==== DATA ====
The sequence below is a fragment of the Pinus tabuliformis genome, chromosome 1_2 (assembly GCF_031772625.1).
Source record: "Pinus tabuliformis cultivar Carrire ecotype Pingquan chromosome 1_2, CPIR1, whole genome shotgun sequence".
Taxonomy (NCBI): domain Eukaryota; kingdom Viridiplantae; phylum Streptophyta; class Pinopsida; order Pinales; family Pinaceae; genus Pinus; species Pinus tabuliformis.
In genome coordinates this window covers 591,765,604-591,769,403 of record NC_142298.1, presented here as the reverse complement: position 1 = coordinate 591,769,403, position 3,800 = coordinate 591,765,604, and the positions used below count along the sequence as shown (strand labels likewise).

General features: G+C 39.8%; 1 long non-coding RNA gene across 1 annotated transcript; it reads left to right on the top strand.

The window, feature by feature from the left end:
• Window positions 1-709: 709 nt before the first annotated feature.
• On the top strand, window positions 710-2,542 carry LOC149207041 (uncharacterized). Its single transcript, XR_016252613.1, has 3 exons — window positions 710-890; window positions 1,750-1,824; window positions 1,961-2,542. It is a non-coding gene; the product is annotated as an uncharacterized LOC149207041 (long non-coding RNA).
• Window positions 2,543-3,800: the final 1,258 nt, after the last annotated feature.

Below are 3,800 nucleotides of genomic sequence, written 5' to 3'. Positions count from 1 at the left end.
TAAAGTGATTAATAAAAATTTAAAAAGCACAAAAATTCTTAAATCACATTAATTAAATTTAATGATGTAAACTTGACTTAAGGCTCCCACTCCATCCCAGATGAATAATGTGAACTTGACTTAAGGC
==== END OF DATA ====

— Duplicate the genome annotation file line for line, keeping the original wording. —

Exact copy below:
The sequence below is a fragment of the Pinus tabuliformis genome, chromosome 1_2 (assembly GCF_031772625.1).
Source record: "Pinus tabuliformis cultivar Carrire ecotype Pingquan chromosome 1_2, CPIR1, whole genome shotgun sequence".
Taxonomy (NCBI): domain Eukaryota; kingdom Viridiplantae; phylum Streptophyta; class Pinopsida; order Pinales; family Pinaceae; genus Pinus; species Pinus tabuliformis.
In genome coordinates this window covers 591,765,604-591,769,403 of record NC_142298.1, presented here as the reverse complement: position 1 = coordinate 591,769,403, position 3,800 = coordinate 591,765,604, and the positions used below count along the sequence as shown (strand labels likewise).

General features: G+C 39.8%; 1 long non-coding RNA gene across 1 annotated transcript; it reads left to right on the top strand.

The window, feature by feature from the left end:
• Window positions 1-709: 709 nt before the first annotated feature.
• On the top strand, window positions 710-2,542 carry LOC149207041 (uncharacterized). Its single transcript, XR_016252613.1, has 3 exons — window positions 710-890; window positions 1,750-1,824; window positions 1,961-2,542. It is a non-coding gene; the product is annotated as an uncharacterized LOC149207041 (long non-coding RNA).
• Window positions 2,543-3,800: the final 1,258 nt, after the last annotated feature.

Below are 3,800 nucleotides of genomic sequence, written 5' to 3'. Positions count from 1 at the left end.
TAAAGTGATTAATAAAAATTTAAAAAGCACAAAAATTCTTAAATCACATTAATTAAATTTAATGATGTAAACTTGACTTAAGGCTCCCACTCCATCCCAGATGAATAATGTGAACTTGACTTAAGGC